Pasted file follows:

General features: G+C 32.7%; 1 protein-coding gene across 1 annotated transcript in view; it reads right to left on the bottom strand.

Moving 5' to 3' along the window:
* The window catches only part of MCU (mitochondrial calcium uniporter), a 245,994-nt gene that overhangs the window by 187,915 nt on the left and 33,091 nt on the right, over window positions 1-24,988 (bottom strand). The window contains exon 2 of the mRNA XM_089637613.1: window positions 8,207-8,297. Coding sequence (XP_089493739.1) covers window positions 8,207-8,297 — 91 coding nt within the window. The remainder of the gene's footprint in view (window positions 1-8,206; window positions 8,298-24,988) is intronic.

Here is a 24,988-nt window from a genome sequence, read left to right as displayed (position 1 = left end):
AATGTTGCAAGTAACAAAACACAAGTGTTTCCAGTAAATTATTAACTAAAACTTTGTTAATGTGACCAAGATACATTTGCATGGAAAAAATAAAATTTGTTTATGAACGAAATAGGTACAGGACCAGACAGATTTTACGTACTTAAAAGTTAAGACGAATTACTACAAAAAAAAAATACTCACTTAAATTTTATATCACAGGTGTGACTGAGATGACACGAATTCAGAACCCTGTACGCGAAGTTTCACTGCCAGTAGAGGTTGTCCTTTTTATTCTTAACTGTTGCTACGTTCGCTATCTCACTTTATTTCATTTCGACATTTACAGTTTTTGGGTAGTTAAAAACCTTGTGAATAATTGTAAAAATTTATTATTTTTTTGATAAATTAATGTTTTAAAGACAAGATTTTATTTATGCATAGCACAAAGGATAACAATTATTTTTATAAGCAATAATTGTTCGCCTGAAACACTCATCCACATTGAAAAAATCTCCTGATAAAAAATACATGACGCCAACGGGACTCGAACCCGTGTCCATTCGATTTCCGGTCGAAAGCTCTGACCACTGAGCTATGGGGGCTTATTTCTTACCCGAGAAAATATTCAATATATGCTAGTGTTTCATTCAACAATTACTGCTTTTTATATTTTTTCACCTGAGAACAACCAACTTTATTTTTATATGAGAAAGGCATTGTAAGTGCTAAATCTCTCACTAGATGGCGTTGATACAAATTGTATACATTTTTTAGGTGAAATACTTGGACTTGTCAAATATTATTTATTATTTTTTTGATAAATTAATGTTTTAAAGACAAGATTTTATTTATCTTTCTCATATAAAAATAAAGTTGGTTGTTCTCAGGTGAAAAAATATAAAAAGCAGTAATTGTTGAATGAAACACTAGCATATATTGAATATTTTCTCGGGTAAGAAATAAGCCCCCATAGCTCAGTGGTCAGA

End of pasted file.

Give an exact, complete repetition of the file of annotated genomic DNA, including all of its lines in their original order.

General features: G+C 32.7%; 1 protein-coding gene across 1 annotated transcript in view; it reads right to left on the bottom strand.

Moving 5' to 3' along the window:
* The window catches only part of MCU (mitochondrial calcium uniporter), a 245,994-nt gene that overhangs the window by 187,915 nt on the left and 33,091 nt on the right, over window positions 1-24,988 (bottom strand). The window contains exon 2 of the mRNA XM_089637613.1: window positions 8,207-8,297. Coding sequence (XP_089493739.1) covers window positions 8,207-8,297 — 91 coding nt within the window. The remainder of the gene's footprint in view (window positions 1-8,206; window positions 8,298-24,988) is intronic.

Here is a 24,988-nt window from a genome sequence, read left to right as displayed (position 1 = left end):
AATGTTGCAAGTAACAAAACACAAGTGTTTCCAGTAAATTATTAACTAAAACTTTGTTAATGTGACCAAGATACATTTGCATGGAAAAAATAAAATTTGTTTATGAACGAAATAGGTACAGGACCAGACAGATTTTACGTACTTAAAAGTTAAGACGAATTACTACAAAAAAAAAATACTCACTTAAATTTTATATCACAGGTGTGACTGAGATGACACGAATTCAGAACCCTGTACGCGAAGTTTCACTGCCAGTAGAGGTTGTCCTTTTTATTCTTAACTGTTGCTACGTTCGCTATCTCACTTTATTTCATTTCGACATTTACAGTTTTTGGGTAGTTAAAAACCTTGTGAATAATTGTAAAAATTTATTATTTTTTTGATAAATTAATGTTTTAAAGACAAGATTTTATTTATGCATAGCACAAAGGATAACAATTATTTTTATAAGCAATAATTGTTCGCCTGAAACACTCATCCACATTGAAAAAATCTCCTGATAAAAAATACATGACGCCAACGGGACTCGAACCCGTGTCCATTCGATTTCCGGTCGAAAGCTCTGACCACTGAGCTATGGGGGCTTATTTCTTACCCGAGAAAATATTCAATATATGCTAGTGTTTCATTCAACAATTACTGCTTTTTATATTTTTTCACCTGAGAACAACCAACTTTATTTTTATATGAGAAAGGCATTGTAAGTGCTAAATCTCTCACTAGATGGCGTTGATACAAATTGTATACATTTTTTAGGTGAAATACTTGGACTTGTCAAATATTATTTATTATTTTTTTGATAAATTAATGTTTTAAAGACAAGATTTTATTTATCTTTCTCATATAAAAATAAAGTTGGTTGTTCTCAGGTGAAAAAATATAAAAAGCAGTAATTGTTGAATGAAACACTAGCATATATTGAATATTTTCTCGGGTAAGAAATAAGCCCCCATAGCTCAGTGGTCAGA